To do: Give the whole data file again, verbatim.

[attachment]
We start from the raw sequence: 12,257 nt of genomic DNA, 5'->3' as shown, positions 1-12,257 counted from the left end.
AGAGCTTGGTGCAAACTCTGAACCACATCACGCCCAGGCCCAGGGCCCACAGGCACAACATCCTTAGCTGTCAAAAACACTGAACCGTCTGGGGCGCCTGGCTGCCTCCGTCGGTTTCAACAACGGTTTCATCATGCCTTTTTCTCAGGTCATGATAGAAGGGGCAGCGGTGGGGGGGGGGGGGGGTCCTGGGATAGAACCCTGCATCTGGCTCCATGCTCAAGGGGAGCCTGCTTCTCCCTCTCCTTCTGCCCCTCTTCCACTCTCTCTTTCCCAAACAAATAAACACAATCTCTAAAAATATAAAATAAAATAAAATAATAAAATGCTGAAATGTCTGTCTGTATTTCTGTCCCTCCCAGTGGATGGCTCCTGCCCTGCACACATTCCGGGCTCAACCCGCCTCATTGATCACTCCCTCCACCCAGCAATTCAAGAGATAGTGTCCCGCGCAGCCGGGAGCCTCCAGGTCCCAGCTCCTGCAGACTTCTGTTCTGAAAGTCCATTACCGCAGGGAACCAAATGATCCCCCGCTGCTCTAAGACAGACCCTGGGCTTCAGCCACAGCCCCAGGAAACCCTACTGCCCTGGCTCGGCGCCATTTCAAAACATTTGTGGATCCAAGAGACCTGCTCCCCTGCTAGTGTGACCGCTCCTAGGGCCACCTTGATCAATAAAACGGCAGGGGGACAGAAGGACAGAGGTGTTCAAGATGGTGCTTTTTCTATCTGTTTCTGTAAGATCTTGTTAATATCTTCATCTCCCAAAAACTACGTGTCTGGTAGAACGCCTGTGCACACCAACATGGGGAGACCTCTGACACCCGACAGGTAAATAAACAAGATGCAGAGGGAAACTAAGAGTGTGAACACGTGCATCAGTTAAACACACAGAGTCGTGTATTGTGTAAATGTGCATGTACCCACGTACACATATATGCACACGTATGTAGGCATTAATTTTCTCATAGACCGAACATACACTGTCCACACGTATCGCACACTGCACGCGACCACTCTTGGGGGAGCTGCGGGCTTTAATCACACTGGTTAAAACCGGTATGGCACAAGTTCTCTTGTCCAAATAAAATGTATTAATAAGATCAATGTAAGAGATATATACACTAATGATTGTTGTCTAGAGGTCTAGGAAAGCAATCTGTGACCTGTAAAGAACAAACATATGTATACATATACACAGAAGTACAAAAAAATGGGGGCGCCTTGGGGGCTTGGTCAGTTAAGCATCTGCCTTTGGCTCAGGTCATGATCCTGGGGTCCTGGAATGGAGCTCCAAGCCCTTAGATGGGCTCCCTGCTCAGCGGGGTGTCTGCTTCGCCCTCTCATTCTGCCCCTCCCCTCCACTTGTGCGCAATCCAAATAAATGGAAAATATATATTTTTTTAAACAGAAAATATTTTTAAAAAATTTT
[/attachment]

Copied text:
We start from the raw sequence: 12,257 nt of genomic DNA, 5'->3' as shown, positions 1-12,257 counted from the left end.
AGAGCTTGGTGCAAACTCTGAACCACATCACGCCCAGGCCCAGGGCCCACAGGCACAACATCCTTAGCTGTCAAAAACACTGAACCGTCTGGGGCGCCTGGCTGCCTCCGTCGGTTTCAACAACGGTTTCATCATGCCTTTTTCTCAGGTCATGATAGAAGGGGCAGCGGTGGGGGGGGGGGGGGGTCCTGGGATAGAACCCTGCATCTGGCTCCATGCTCAAGGGGAGCCTGCTTCTCCCTCTCCTTCTGCCCCTCTTCCACTCTCTCTTTCCCAAACAAATAAACACAATCTCTAAAAATATAAAATAAAATAAAATAATAAAATGCTGAAATGTCTGTCTGTATTTCTGTCCCTCCCAGTGGATGGCTCCTGCCCTGCACACATTCCGGGCTCAACCCGCCTCATTGATCACTCCCTCCACCCAGCAATTCAAGAGATAGTGTCCCGCGCAGCCGGGAGCCTCCAGGTCCCAGCTCCTGCAGACTTCTGTTCTGAAAGTCCATTACCGCAGGGAACCAAATGATCCCCCGCTGCTCTAAGACAGACCCTGGGCTTCAGCCACAGCCCCAGGAAACCCTACTGCCCTGGCTCGGCGCCATTTCAAAACATTTGTGGATCCAAGAGACCTGCTCCCCTGCTAGTGTGACCGCTCCTAGGGCCACCTTGATCAATAAAACGGCAGGGGGACAGAAGGACAGAGGTGTTCAAGATGGTGCTTTTTCTATCTGTTTCTGTAAGATCTTGTTAATATCTTCATCTCCCAAAAACTACGTGTCTGGTAGAACGCCTGTGCACACCAACATGGGGAGACCTCTGACACCCGACAGGTAAATAAACAAGATGCAGAGGGAAACTAAGAGTGTGAACACGTGCATCAGTTAAACACACAGAGTCGTGTATTGTGTAAATGTGCATGTACCCACGTACACATATATGCACACGTATGTAGGCATTAATTTTCTCATAGACCGAACATACACTGTCCACACGTATCGCACACTGCACGCGACCACTCTTGGGGGAGCTGCGGGCTTTAATCACACTGGTTAAAACCGGTATGGCACAAGTTCTCTTGTCCAAATAAAATGTATTAATAAGATCAATGTAAGAGATATATACACTAATGATTGTTGTCTAGAGGTCTAGGAAAGCAATCTGTGACCTGTAAAGAACAAACATATGTATACATATACACAGAAGTACAAAAAAATGGGGGCGCCTTGGGGGCTTGGTCAGTTAAGCATCTGCCTTTGGCTCAGGTCATGATCCTGGGGTCCTGGAATGGAGCTCCAAGCCCTTAGATGGGCTCCCTGCTCAGCGGGGTGTCTGCTTCGCCCTCTCATTCTGCCCCTCCCCTCCACTTGTGCGCAATCCAAATAAATGGAAAATATATATTTTTTTAAACAGAAAATATTTTTAAAAAATTTT